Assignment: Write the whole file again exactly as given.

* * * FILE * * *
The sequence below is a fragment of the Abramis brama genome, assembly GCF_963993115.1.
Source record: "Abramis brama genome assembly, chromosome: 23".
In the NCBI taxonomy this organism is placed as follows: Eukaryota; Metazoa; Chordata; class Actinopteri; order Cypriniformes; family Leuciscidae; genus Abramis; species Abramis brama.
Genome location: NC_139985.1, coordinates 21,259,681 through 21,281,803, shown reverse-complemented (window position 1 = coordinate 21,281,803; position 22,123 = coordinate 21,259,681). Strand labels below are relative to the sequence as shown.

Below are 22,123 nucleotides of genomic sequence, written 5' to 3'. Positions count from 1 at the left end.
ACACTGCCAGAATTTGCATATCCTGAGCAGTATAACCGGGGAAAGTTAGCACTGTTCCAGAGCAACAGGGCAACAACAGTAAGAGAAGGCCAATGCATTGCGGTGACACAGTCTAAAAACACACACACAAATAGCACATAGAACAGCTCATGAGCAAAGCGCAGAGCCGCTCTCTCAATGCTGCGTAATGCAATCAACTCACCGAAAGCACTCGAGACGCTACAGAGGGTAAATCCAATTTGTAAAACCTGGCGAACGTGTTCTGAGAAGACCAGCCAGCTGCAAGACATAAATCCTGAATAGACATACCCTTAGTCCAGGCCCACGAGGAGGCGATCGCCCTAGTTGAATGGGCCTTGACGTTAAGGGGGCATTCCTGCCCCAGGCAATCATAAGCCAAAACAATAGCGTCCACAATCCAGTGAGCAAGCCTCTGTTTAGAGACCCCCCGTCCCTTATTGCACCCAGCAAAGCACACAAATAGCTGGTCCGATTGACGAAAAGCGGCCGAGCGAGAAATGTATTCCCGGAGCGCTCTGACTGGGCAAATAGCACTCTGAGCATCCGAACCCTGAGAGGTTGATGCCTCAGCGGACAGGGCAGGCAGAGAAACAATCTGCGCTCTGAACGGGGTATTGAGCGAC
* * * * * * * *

The sequence below is a fragment of the Abramis brama genome, assembly GCF_963993115.1.
Source record: "Abramis brama genome assembly, chromosome: 23".
In the NCBI taxonomy this organism is placed as follows: Eukaryota; Metazoa; Chordata; class Actinopteri; order Cypriniformes; family Leuciscidae; genus Abramis; species Abramis brama.
Genome location: NC_139985.1, coordinates 21,259,681 through 21,281,803, shown reverse-complemented (window position 1 = coordinate 21,281,803; position 22,123 = coordinate 21,259,681). Strand labels below are relative to the sequence as shown.

Below are 22,123 nucleotides of genomic sequence, written 5' to 3'. Positions count from 1 at the left end.
ACACTGCCAGAATTTGCATATCCTGAGCAGTATAACCGGGGAAAGTTAGCACTGTTCCAGAGCAACAGGGCAACAACAGTAAGAGAAGGCCAATGCATTGCGGTGACACAGTCTAAAAACACACACACAAATAGCACATAGAACAGCTCATGAGCAAAGCGCAGAGCCGCTCTCTCAATGCTGCGTAATGCAATCAACTCACCGAAAGCACTCGAGACGCTACAGAGGGTAAATCCAATTTGTAAAACCTGGCGAACGTGTTCTGAGAAGACCAGCCAGCTGCAAGACATAAATCCTGAATAGACATACCCTTAGTCCAGGCCCACGAGGAGGCGATCGCCCTAGTTGAATGGGCCTTGACGTTAAGGGGGCATTCCTGCCCCAGGCAATCATAAGCCAAAACAATAGCGTCCACAATCCAGTGAGCAAGCCTCTGTTTAGAGACCCCCCGTCCCTTATTGCACCCAGCAAAGCACACAAATAGCTGGTCCGATTGACGAAAAGCGGCCGAGCGAGAAATGTATTCCCGGAGCGCTCTGACTGGGCAAATAGCACTCTGAGCATCCGAACCCTGAGAGGTTGATGCCTCAGCGGACAGGGCAGGCAGAGAAACAATCTGCGCTCTGAACGGGGTATTGAGCGAC